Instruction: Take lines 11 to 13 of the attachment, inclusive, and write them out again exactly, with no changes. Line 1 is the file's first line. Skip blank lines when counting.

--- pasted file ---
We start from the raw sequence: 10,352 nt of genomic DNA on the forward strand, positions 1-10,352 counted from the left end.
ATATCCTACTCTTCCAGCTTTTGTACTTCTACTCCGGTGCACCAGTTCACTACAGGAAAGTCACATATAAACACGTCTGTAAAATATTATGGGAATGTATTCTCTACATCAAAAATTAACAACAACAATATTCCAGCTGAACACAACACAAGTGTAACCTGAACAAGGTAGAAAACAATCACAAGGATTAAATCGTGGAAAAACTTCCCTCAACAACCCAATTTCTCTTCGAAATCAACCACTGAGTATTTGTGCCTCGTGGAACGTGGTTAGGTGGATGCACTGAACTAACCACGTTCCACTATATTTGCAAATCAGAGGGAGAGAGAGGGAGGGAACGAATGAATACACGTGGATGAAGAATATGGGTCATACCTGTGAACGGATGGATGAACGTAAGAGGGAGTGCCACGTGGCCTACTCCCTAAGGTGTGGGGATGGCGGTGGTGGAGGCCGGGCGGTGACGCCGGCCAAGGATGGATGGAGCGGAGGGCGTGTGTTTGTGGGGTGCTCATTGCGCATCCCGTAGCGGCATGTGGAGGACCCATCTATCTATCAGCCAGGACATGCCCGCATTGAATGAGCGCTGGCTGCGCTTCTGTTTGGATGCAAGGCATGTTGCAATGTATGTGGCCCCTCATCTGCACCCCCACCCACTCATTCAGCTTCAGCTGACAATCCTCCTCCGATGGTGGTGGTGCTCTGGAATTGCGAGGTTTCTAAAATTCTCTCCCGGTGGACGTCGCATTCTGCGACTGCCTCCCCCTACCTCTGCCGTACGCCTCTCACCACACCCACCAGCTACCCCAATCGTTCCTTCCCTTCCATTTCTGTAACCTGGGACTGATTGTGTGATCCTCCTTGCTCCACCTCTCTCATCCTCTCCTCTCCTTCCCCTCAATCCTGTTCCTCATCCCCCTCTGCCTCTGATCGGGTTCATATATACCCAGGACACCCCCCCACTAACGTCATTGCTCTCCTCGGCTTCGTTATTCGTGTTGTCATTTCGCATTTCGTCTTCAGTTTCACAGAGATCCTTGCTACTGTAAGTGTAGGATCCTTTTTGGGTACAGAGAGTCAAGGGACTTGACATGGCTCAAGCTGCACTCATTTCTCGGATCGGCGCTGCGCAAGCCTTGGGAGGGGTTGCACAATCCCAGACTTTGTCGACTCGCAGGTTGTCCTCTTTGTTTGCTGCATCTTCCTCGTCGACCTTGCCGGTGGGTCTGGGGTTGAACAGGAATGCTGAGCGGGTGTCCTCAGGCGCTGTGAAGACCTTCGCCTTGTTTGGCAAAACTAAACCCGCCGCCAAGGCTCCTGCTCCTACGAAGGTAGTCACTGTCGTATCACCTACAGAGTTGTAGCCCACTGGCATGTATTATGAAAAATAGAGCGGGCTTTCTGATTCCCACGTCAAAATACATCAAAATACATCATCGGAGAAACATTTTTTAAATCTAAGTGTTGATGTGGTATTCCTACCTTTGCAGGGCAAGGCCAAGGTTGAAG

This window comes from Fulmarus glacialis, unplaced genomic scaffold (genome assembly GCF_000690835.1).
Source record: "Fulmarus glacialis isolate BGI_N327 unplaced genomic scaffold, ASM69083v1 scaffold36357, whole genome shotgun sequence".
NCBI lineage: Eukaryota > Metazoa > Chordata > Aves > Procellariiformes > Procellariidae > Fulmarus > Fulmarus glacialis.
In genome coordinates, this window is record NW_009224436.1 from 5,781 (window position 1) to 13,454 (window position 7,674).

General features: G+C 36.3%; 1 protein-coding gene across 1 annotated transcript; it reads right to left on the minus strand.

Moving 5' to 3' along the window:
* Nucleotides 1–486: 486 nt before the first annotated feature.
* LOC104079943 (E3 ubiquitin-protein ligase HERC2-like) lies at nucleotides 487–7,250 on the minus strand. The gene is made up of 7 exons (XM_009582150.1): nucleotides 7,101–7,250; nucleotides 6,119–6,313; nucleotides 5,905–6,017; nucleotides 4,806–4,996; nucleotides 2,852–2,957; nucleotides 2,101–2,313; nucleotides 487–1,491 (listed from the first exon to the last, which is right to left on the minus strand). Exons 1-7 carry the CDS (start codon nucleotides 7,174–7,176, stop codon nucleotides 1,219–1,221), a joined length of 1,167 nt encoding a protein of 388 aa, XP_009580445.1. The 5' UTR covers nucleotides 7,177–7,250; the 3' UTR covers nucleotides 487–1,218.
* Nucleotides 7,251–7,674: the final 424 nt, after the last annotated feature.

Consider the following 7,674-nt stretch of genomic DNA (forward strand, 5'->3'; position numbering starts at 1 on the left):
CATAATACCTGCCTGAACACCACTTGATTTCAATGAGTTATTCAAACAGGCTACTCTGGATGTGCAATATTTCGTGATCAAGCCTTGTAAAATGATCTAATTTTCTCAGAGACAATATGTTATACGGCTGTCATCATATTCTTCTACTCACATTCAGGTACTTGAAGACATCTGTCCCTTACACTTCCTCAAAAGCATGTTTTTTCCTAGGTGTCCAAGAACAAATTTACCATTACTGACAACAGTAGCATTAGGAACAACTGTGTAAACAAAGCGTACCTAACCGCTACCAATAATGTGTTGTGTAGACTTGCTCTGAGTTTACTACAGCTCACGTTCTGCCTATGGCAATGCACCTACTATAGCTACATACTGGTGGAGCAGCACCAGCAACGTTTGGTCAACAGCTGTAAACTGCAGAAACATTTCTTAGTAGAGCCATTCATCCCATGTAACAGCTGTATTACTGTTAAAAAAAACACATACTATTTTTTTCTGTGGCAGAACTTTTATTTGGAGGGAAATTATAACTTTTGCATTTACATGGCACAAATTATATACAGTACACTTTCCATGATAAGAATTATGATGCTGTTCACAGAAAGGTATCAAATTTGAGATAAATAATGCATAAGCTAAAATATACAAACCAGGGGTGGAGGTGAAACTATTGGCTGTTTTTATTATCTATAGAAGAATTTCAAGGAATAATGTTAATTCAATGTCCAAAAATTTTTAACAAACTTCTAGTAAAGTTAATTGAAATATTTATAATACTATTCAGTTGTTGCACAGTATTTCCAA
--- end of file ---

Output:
* Nucleotides 7,251–7,674: the final 424 nt, after the last annotated feature.

Consider the following 7,674-nt stretch of genomic DNA (forward strand, 5'->3'; position numbering starts at 1 on the left):
CATAATACCTGCCTGAACACCACTTGATTTCAATGAGTTATTCAAACAGGCTACTCTGGATGTGCAATATTTCGTGATCAAGCCTTGTAAAATGATCTAATTTTCTCAGAGACAATATGTTATACGGCTGTCATCATATTCTTCTACTCACATTCAGGTACTTGAAGACATCTGTCCCTTACACTTCCTCAAAAGCATGTTTTTTCCTAGGTGTCCAAGAACAAATTTACCATTACTGACAACAGTAGCATTAGGAACAACTGTGTAAACAAAGCGTACCTAACCGCTACCAATAATGTGTTGTGTAGACTTGCTCTGAGTTTACTACAGCTCACGTTCTGCCTATGGCAATGCACCTACTATAGCTACATACTGGTGGAGCAGCACCAGCAACGTTTGGTCAACAGCTGTAAACTGCAGAAACATTTCTTAGTAGAGCCATTCATCCCATGTAACAGCTGTATTACTGTTAAAAAAAACACATACTATTTTTTTCTGTGGCAGAACTTTTATTTGGAGGGAAATTATAACTTTTGCATTTACATGGCACAAATTATATACAGTACACTTTCCATGATAAGAATTATGATGCTGTTCACAGAAAGGTATCAAATTTGAGATAAATAATGCATAAGCTAAAATATACAAACCAGGGGTGGAGGTGAAACTATTGGCTGTTTTTATTATCTATAGAAGAATTTCAAGGAATAATGTTAATTCAATGTCCAAAAATTTTTAACAAACTTCTAGTAAAGTTAATTGAAATATTTATAATACTATTCAGTTGTTGCACAGTATTTCCAA